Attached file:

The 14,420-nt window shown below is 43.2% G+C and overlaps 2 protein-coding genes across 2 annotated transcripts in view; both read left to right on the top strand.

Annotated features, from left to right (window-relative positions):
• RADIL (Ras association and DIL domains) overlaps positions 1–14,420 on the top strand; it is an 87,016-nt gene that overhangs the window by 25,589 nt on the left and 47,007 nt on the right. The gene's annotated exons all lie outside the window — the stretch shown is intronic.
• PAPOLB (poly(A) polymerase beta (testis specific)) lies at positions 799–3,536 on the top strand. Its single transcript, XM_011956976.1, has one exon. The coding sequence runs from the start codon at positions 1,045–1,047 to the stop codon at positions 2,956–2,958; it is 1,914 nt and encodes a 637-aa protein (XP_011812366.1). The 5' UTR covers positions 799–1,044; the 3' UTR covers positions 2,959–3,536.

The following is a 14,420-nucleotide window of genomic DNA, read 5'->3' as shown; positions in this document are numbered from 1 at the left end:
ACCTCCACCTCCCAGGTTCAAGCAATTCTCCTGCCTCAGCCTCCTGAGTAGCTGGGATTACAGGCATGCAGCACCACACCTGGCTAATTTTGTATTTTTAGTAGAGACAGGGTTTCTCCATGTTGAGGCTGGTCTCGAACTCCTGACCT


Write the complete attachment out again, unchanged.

The 14,420-nt window shown below is 43.2% G+C and overlaps 2 protein-coding genes across 2 annotated transcripts in view; both read left to right on the top strand.

Annotated features, from left to right (window-relative positions):
• RADIL (Ras association and DIL domains) overlaps positions 1–14,420 on the top strand; it is an 87,016-nt gene that overhangs the window by 25,589 nt on the left and 47,007 nt on the right. The gene's annotated exons all lie outside the window — the stretch shown is intronic.
• PAPOLB (poly(A) polymerase beta (testis specific)) lies at positions 799–3,536 on the top strand. Its single transcript, XM_011956976.1, has one exon. The coding sequence runs from the start codon at positions 1,045–1,047 to the stop codon at positions 2,956–2,958; it is 1,914 nt and encodes a 637-aa protein (XP_011812366.1). The 5' UTR covers positions 799–1,044; the 3' UTR covers positions 2,959–3,536.

The following is a 14,420-nucleotide window of genomic DNA, read 5'->3' as shown; positions in this document are numbered from 1 at the left end:
ACCTCCACCTCCCAGGTTCAAGCAATTCTCCTGCCTCAGCCTCCTGAGTAGCTGGGATTACAGGCATGCAGCACCACACCTGGCTAATTTTGTATTTTTAGTAGAGACAGGGTTTCTCCATGTTGAGGCTGGTCTCGAACTCCTGACCT